Fennel is the characteristic sweet flavor that dominates sausage and Italian pasta sauces. It is a nutritious addition to salads, and is a must-have for butterfly and pollinator gardeners.

The bulbs are cooked with other root vegetables such as carrots, onions and garlic for a hot side dish and baked with pasta for an entrée. The stalks are added to stock to make broths.

Fennel contains Vitamin C, potassium, manganese, copper, phosphorus, folate, calcium, and iron plus the phytonutrients, flavonoids, antioxidants, anti-inflammatory, and liver protection (http://hort.li/1rxe).

Fennel seeds are used in Indian, Middle Eastern, and Asian cooking. In Chinese Five Spice it is called anise. In ancient China it was used as a treatment for snake bites, probably because of its anti-inflammatory properties. Most commercial Fennel seed comes from Egypt.

In French and Italian cooking, Fennel has been a key player for hundreds of years. In Greek myths Fennel was associated with the god of food and wine, Dionysus.

One of the best-known medicinal uses for Fennel is mixing Fennel water with sodium bicarbonate and syrup to make Gripe Water for soothing infants’ indigestion. Fennel tea or juice is made by pouring a half pint of boiling water on a teaspoon of seeds.

Add Fennel leaves, stems or bulbs to apple, ginger, carrot, beet, cucumber and lime for a beverage or smoothie.

There are two distinctions between Fennel varieties: The types that make large, edible bulbs and those that do not. All Foeniculum varieties are easy to grow and seeds are best planted mid-summer.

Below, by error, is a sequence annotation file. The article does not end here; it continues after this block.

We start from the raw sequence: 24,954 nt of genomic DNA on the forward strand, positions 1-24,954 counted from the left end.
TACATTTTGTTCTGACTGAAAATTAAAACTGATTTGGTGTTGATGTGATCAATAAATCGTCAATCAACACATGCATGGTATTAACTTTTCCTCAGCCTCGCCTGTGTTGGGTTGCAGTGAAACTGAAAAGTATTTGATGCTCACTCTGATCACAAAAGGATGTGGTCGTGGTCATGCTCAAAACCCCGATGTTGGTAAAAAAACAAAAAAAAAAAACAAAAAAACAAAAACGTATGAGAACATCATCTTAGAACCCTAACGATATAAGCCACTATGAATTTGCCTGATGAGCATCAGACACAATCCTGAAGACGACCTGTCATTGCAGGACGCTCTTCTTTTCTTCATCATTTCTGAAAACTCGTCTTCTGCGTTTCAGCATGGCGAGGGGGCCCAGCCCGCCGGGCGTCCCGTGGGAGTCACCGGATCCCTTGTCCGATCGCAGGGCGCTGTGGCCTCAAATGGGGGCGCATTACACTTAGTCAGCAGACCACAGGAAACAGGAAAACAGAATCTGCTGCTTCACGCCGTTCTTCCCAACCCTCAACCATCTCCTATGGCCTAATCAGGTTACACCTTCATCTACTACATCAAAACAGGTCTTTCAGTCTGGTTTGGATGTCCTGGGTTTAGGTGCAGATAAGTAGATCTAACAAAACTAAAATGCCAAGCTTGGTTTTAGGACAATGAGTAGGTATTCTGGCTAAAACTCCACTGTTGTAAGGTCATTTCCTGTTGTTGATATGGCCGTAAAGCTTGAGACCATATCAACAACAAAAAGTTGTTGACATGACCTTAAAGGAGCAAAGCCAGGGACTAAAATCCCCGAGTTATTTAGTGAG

Most varieties grow 4 to 5 feet tall but Florence, called finocchio or azoricum is smaller with a larger root.

Smokey or Bronze Fennel is very popular for kitchen and garden though it does not form bulbs.

If the flower heads are pinched off, the stems become thick and can be blanched for the table.

It also has feathery purple leaves that can be used in flower arrangements. Johnny’s Seeds has 1,000 Bronze Fennel seeds for $4 at www.johnnyseeds.com.

Bulbing Fennel is called finocchio or Florence fennel. Fedcoseeds.com sells Perfection Fennel that they say is the best bulber, developing the fewest stalks but large bulbs for cooking.

Seeds of Change.com sells Zefa Fino Florence which is an old Italian variety with flat, elongated bulbs (100 seeds for $3.49).

Seeds from Italy (growitalian.com) offers several varieties with descriptions, including non-bulbing, bulbing and Fennel Bianco Perfezione Sel Fano-White Perfection for fall planting. Sand Mountain Herbs sells 100 Fennel azoricum seeds for $2 at www.sandmountainherbs.com.